Has Anna Hazare's campaign run its course?
Has Anna Hazare's popular anti-corruption campaign run its course?
When the folksy, septuagenarian former army driver began a new hunger strike at a ground in Mumbai on Tuesday demanding a strong anti-corruption law, only a few hundred people turned up. He had moved the venue of the fast to India's financial capital because of the cold snap in Delhi.
His supporters insist that some 30,000 people had flocked at the venue but a report in The Hindu newspaper said "it did not look more than 3,000". Other papers like The Hindustan Times were cheekier. "Anna skips cold Delhi, finds Mumbai colder" read one headline.
So is Mr Hazare's popularity and support on the wane?
Many believe that it is unfair to come to any verdict based on a thin turnout at a protest taking place at the end of the year in India's busiest city. It is also difficult to ignore the fact that unless Mr Hazare and his spirited bunch of aides had not kicked up a storm over a strong anti-corruption bill, India's politicians would never have moved on it with the alacrity they have demonstrated in the past few months.
To digress, eight similar anti-corruption bills introduced by successive governments between 1968 and 2001 had lapsed. There has been no political will to tackle graft in a country where many politicians are seen to be extremely corrupt. "India's original project," wrote Sunil Khilnani in his excellent book, The Idea of India, "seemed to have fallen into corruption and degeneration. Politics and the state, once seen as the prophylactic that would invigorate the country, were now seen as the disease." This is the desperation of a people frustrated with corruption and what they see as the country's haughty, conniving political class that Mr Hazare tapped into so successfully.
But it is useful to look back at Mr Hazare's 12-day anti-corruption fast at Delhi in August - which was attended by tens of thousands of people and became the focus of a national campaign. It successfully put pressure on the government to introduce a strong anti-corruption law. Since then Mr Hazare's campaign has been dogged by controversies over the probity and political leanings of some of its leading members and a muddled foray into political campaigning.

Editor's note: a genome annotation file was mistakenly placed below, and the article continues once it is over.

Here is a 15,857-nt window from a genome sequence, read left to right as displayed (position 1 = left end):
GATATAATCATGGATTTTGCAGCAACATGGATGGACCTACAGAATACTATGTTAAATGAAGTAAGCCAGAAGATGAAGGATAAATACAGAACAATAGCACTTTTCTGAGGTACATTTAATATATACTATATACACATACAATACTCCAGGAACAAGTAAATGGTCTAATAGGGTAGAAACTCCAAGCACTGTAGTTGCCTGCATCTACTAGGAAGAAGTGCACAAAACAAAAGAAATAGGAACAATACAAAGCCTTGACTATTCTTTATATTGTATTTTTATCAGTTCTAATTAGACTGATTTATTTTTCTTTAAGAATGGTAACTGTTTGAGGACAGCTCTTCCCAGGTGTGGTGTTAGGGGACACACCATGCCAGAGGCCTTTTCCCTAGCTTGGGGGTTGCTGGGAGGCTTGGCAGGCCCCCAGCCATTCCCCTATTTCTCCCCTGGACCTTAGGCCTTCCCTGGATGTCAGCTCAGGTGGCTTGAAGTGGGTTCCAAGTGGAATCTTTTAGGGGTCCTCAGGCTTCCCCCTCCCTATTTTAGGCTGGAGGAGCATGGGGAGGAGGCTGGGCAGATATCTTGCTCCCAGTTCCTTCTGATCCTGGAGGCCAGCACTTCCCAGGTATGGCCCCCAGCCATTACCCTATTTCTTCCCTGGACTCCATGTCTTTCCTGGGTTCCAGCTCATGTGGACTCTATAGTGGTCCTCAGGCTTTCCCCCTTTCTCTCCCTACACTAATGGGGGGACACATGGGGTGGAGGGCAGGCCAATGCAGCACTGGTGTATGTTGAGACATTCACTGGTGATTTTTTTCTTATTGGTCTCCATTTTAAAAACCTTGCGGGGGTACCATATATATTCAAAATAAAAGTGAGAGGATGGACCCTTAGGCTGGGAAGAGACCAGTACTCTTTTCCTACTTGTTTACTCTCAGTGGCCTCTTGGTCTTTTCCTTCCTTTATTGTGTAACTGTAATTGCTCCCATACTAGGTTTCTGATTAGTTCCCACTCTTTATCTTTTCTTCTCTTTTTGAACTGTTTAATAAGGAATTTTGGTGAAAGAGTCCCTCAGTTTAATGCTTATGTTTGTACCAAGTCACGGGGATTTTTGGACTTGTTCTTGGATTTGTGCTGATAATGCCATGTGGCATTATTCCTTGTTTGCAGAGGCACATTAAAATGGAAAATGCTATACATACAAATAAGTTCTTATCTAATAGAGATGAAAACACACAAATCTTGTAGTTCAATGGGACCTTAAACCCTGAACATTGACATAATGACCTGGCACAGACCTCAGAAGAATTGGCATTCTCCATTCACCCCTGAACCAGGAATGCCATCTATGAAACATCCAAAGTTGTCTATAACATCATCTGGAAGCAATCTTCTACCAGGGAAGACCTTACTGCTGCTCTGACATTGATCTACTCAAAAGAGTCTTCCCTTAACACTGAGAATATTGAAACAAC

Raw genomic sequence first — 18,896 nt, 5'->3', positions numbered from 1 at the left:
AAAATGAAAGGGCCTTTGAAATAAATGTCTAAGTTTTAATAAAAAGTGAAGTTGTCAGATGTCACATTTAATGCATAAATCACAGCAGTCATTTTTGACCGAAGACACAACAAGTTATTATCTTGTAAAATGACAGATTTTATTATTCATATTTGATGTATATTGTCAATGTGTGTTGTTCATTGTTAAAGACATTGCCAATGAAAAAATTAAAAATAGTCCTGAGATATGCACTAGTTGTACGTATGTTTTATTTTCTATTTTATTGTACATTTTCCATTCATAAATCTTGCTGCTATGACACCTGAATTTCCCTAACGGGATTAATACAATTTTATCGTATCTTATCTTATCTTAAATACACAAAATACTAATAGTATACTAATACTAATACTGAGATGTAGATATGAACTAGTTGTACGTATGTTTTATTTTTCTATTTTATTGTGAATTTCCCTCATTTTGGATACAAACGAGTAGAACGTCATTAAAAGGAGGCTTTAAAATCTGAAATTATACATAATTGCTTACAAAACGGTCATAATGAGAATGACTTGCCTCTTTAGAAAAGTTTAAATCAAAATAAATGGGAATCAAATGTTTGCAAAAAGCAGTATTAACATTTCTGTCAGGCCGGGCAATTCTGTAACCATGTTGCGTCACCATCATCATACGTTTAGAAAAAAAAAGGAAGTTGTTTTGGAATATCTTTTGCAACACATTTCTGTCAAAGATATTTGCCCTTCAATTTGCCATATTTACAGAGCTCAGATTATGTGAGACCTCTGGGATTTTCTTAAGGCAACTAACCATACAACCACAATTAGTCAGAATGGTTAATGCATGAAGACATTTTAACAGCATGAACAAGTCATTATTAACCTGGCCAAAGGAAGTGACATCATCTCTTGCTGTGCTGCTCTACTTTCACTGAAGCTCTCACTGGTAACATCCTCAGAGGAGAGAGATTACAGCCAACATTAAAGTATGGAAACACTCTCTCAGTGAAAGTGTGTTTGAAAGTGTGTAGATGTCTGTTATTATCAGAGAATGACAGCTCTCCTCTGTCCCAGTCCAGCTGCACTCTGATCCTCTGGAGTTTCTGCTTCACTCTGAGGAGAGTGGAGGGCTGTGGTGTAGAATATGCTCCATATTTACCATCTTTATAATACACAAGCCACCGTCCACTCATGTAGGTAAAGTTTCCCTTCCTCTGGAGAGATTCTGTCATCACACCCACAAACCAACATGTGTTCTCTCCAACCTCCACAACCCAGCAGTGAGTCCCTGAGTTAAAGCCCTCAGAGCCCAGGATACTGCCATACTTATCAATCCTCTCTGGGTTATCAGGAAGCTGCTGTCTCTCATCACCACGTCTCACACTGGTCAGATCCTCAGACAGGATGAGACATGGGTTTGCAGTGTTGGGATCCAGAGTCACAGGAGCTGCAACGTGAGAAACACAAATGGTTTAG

Analysts like Kumar Ketkar believe that Mr Hazare's popularity is on the wane. They say Mr Hazare has been elevated from a campaigner to a messiah, and his campaign now smacks of megalomania. Mr Hazare, they say, revels in guilt-tripping the nation with his stories about his spartan abstentious life, something which may have begun to tire people. They say people will tolerate campaigners, but not making messiahs out of one.
Others feel that for many ordinary people, Mr Hazare remains a potent symbol of the fight against corruption. "There has been an element of overreach but I think Mr Hazare and his aides have also learnt a lot from the campaign," says social scientist Yogendra Yadav. If Mr Hazare's movement goads the government into bringing out a firm anti-graft law - the jury is still out on that one - and both he and the politicians learn their lessons from the experience, it would have served its purpose.
PS: Mr Hazare has now called off his fast, and said he will campaign against the "nation's traitors" for their inabiity to come up with a powerful anti-corruption law in the upcoming elections in five states early next year. No prizes for guessing who the "traitors" are. So is Mr Hazare's campaign now becoming a full-blown, political battle? We live in interesting times.